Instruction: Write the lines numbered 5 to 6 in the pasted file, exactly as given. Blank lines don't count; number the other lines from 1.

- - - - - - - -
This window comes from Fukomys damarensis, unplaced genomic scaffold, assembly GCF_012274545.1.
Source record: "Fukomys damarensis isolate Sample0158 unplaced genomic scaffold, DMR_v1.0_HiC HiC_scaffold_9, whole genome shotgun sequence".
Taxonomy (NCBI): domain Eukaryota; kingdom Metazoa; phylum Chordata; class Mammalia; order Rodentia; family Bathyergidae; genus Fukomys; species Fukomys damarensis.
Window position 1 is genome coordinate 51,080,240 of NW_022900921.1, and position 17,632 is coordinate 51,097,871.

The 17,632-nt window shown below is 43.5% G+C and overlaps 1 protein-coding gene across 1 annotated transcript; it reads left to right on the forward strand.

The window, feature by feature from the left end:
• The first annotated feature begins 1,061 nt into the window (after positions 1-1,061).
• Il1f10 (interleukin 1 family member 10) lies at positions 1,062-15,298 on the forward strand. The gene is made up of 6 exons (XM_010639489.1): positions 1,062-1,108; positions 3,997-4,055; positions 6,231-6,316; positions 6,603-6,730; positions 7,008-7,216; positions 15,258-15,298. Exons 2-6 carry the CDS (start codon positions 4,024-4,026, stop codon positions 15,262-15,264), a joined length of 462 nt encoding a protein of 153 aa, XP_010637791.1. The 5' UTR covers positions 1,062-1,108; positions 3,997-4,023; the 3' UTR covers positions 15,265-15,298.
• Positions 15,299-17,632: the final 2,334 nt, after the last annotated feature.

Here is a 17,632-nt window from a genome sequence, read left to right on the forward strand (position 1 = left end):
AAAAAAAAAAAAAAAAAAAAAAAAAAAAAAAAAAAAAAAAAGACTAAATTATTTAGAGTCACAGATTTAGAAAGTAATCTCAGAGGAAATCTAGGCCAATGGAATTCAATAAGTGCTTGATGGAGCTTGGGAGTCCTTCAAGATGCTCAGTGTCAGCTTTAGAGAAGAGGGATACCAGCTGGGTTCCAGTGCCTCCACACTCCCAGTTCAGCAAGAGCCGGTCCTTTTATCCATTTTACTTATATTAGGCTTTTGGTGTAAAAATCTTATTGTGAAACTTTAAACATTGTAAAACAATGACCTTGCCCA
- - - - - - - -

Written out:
The 17,632-nt window shown below is 43.5% G+C and overlaps 1 protein-coding gene across 1 annotated transcript; it reads left to right on the forward strand.

The window, feature by feature from the left end: